Editing Office - Europe
This focus explores the slow but inexorable shift from thinking about old age in terms of ‘deficits’ that create ‘needs’ to a more comprehensive one encompassing a ‘rights-based’ approach towards ageing. This gradually evolving paradigm shift strives to respect the fundamental right to equal treatment of all individuals, regardless of age – without neglecting protecting and providing support to those who need it. A human rights approach does not contradict the reality of age-specific needs; on the contrary, a rights-based approach enables one to better meet needs, as required, while framing them in a human rights-based narrative. All individuals have an inherent right to human dignity, which is inviolable and must be protected and respected. Fundamental rights, whether civil and political or social and economic, as enshrined in the Charter of Fundamental Rights of the European Union, and all other international human rights instruments, do not carry an expiry date. Rights do not change as we grow old, and their full respect on equal terms is an essential precondition for living a dignified life, defined by choice and control, autonomy and participation, whatever one’s age. In modern societies, however, ‘old’ age has come to bear negative connotations and ‘old people’ are often thought of as a burden, especially those who need the support of social protection systems.
Ageing appears more in public discourse in connection to a progressive loss of physical and mental capabilities than to positive aspects, such as the accumulation of experience. This understanding of ageing is confirmed by policy responses focusing primarily on the physical or mental ‘deficits’ individuals accumulate as they age and on how their ‘needs’ should be met by state and society, neglecting older people’s contribution to society. In addition to broader negative attitudes towards ageing affecting day-to-day experiences of older people, there is evidence of discriminatory practices, to which older people might be more exposed. These range from discrimination when looking for a job to structurally embedded ageist practices.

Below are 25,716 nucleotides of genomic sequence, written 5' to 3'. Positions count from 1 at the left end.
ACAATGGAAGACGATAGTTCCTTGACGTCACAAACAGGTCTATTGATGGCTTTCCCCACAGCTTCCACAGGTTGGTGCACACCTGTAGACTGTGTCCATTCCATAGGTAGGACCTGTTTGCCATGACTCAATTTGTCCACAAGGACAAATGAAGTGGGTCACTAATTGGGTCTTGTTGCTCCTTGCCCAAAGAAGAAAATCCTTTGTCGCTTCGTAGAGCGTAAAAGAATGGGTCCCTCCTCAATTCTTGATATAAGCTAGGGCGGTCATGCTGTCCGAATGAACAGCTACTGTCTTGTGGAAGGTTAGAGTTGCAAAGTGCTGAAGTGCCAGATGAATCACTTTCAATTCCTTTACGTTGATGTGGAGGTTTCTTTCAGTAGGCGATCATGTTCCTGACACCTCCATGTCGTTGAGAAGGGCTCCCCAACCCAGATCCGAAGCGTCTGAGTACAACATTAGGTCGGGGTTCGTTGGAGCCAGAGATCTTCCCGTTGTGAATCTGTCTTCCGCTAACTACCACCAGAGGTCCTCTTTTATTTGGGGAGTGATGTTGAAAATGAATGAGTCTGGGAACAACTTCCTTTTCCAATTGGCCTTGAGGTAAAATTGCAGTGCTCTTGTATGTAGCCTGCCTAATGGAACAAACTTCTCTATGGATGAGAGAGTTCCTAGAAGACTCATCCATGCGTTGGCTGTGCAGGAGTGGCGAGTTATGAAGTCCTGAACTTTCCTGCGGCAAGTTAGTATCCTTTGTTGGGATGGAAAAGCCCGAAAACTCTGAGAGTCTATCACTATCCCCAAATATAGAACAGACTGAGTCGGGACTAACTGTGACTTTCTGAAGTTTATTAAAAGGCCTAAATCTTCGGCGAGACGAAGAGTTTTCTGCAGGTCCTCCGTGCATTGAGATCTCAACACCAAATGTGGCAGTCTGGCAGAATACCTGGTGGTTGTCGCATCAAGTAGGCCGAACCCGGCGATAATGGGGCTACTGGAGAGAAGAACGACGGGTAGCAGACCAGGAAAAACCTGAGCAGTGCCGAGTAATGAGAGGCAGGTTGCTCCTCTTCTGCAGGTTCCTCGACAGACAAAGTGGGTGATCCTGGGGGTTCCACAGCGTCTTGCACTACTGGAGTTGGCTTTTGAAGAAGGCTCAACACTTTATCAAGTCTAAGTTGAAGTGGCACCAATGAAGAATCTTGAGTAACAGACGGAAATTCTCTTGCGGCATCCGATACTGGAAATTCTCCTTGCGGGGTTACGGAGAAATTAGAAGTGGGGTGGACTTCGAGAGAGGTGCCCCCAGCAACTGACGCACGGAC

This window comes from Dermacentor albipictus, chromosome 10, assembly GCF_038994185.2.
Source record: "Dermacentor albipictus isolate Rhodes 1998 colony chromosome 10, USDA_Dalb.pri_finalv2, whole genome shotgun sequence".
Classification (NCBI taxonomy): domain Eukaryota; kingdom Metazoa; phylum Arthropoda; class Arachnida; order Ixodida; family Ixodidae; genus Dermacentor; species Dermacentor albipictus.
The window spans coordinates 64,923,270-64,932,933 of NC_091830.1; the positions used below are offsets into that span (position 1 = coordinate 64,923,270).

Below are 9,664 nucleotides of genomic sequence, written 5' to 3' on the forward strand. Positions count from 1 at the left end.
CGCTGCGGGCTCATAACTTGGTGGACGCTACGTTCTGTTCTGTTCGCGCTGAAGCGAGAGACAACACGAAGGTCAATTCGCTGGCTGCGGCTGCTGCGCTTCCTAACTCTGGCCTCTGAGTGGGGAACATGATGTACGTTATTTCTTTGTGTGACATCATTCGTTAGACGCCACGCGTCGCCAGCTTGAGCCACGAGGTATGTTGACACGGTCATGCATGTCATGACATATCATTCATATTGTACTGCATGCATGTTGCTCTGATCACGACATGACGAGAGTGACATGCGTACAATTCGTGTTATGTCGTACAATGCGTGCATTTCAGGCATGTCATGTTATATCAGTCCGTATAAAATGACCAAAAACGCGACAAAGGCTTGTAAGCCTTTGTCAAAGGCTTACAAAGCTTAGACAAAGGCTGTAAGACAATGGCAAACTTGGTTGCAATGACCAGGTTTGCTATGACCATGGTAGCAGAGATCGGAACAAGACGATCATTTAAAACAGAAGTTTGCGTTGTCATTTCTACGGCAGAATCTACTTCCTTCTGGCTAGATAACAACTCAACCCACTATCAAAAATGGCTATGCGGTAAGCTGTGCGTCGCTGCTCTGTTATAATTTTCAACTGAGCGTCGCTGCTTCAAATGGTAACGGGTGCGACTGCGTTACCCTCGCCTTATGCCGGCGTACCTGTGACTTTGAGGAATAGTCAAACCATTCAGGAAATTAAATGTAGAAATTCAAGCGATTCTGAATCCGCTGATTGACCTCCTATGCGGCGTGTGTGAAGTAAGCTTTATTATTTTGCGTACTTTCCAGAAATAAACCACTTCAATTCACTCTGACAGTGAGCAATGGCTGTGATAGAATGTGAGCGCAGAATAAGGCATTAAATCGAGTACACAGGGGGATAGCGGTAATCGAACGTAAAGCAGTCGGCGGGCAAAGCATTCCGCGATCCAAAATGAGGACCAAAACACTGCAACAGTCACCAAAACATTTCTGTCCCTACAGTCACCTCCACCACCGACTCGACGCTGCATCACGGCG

The latter include discriminatory age limits in accessing goods and services, as well as low policy attention to issues such as exposure to poverty and the increased risk of violence and abuse for those in care. The 2015 Eurobarometer survey on discrimination shows that discrimination or harassment because of old age is the most frequently mentioned type of discrimination: 42 % of Europeans perceive discrimination due to old age (being over 55 years old) as “very” or “fairly” widespread in their country